Thu, Jul 17, 2014 - Page 1 News List

Ko Wen-je trying to recruit Yao Li-ming for campaign

By Chris Wang  /  Staff reporter

Yao Li-ming, a professor in the Chinese Culture University’s Department of Public Administration and Management and a former New Party member, demands that then-president Chen Shui-bian step down at a street protest in front of the Taipei Railway Station on Oct. 16, 2006.

Photo: Chien Jung-fong, Taipei Times

Independent Taipei mayoral candidate Ko Wen-je (柯文哲) yesterday confirmed that he has been trying to recruit political commentator Yao Li-ming (姚立明) as his campaign director to widen the appeal of his efforts to lead the capital, which he says will focus on garnering non-partisan support.

Responding to a report by Chinese-language newspaper the Apple Daily, Ko told reporters that he had offered Yao, a professor in Chinese Culture University’s Department of Public Administration and Management, the position, but no decision has been made yet.

“No deal has been made, but I think we would complement each other,” Ko said.

Ko said that he was a physician at the National Taiwan University Hospital who came from a family of 228 Massacre victims, while Yao, a law graduate, was a professor at a private university who was a second-generation Mainlander.

Their different backgrounds would be complementary, Ko said, “but most importantly, we also share common characteristics in that we are both rational, logical people who could not care less about ideology.”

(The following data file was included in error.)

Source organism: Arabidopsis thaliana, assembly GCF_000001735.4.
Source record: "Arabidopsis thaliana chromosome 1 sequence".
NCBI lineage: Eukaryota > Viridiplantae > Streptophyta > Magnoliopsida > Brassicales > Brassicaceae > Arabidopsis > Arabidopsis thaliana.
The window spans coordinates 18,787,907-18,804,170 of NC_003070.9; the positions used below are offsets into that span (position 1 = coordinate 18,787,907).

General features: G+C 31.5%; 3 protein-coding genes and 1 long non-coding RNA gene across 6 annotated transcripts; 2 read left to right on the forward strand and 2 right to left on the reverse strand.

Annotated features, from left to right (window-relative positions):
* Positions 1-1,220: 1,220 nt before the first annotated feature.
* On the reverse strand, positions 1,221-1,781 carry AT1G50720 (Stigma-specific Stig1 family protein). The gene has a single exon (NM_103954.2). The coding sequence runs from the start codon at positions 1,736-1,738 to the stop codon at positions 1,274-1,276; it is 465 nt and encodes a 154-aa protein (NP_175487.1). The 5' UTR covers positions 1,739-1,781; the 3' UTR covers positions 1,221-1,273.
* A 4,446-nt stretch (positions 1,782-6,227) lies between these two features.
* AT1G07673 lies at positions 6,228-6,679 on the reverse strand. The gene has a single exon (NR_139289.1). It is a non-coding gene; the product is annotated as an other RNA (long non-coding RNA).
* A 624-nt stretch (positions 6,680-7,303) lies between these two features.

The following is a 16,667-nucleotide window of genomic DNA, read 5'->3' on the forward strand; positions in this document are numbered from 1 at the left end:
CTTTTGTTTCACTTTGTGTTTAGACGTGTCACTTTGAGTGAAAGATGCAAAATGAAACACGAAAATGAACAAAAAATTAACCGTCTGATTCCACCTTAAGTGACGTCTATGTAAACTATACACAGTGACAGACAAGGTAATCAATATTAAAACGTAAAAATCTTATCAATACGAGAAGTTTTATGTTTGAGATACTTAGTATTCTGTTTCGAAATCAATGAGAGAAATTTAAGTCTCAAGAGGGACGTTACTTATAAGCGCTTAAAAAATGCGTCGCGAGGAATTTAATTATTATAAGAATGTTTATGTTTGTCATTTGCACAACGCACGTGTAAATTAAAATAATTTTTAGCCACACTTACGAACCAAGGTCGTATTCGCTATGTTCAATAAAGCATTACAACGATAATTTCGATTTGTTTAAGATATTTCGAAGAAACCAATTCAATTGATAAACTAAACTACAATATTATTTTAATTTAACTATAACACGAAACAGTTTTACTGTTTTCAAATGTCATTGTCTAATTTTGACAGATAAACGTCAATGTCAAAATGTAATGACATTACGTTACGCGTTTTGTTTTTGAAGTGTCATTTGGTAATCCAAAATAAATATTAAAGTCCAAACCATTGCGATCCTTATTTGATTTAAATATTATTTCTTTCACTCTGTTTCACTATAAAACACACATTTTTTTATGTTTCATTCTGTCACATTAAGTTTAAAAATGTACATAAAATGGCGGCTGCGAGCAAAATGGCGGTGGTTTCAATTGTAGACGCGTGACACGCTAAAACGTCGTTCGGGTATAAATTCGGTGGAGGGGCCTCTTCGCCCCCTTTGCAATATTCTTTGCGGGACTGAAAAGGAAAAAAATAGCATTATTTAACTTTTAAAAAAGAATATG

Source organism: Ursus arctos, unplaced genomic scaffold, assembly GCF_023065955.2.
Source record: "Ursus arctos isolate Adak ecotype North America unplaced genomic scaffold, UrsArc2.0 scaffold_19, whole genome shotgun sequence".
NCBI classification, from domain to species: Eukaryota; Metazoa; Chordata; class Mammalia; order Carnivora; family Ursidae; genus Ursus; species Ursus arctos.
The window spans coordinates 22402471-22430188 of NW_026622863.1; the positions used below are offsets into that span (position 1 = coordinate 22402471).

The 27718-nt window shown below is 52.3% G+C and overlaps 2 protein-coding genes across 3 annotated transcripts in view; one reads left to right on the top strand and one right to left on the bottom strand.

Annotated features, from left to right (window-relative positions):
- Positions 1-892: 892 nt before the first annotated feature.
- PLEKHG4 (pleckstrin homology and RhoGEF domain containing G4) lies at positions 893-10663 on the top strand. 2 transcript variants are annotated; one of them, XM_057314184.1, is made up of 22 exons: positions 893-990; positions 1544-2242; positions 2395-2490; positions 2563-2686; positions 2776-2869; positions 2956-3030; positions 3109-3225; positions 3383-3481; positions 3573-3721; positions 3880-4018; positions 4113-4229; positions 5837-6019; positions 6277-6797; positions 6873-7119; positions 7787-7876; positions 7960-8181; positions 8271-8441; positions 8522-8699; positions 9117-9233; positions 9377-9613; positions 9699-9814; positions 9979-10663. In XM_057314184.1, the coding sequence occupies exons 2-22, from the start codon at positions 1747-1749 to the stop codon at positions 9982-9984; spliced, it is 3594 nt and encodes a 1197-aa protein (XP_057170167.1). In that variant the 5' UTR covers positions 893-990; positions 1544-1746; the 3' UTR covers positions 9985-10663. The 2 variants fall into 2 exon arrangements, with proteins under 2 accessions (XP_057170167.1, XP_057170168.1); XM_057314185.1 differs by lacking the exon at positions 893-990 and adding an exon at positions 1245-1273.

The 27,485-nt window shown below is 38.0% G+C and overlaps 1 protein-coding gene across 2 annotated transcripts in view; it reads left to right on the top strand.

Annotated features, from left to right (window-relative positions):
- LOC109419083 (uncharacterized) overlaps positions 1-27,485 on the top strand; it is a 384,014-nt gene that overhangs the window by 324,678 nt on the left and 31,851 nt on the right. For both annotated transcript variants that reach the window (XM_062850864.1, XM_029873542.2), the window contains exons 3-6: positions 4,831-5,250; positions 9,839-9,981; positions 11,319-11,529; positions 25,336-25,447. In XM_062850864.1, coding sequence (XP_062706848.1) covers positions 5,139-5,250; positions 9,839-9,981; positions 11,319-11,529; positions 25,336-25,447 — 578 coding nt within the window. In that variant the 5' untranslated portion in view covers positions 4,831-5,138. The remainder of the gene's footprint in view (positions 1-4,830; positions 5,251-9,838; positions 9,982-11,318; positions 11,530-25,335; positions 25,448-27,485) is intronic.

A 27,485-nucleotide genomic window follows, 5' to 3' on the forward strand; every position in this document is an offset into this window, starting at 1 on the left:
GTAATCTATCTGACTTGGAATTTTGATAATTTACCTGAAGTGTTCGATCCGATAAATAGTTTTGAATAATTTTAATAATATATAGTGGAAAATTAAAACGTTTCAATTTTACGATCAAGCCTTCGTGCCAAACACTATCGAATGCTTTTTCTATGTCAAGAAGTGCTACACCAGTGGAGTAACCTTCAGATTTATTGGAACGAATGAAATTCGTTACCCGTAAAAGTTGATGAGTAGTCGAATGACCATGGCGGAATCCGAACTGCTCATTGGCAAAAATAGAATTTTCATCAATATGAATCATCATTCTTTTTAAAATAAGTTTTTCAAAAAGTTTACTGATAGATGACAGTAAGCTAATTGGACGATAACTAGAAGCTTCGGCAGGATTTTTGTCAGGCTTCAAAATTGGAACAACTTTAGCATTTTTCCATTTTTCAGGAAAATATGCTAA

Ko, who is currently leading Chinese Nationalist Party (KMT) candidate Sean Lien (連勝文) in opinion polls, had previously said he would prefer hiring a pan-blue camp figure to be his campaign director, since he was already backed by the pan-green camp and wanted to garner support from independent voters.

A TV political commentator and a former member of the pro-unification New Party, Yao is a good fit for Ko’s requirement, although he has been more known in recent years for his anti-KMT and anti-President Ma Ying-jeou (馬英九) position.

After quitting the New Party, Yao played an integral role in the anti-corruption movement in 2006 against then-president Chen Shui-bian (陳水扁), who was eventually sentenced t o 20 years in prison for corruption. He helped establish the Red Party in 2007, which was later renamed the Taiwan National Congress in 2011.

Yao was named as a board member of the Thinking Taiwan Foundation, established by incumbent Democratic Progressive Party Chairperson Tsai Ing-wen (蔡英文) in 2012.

Yao was not available for comment as of press time last night.

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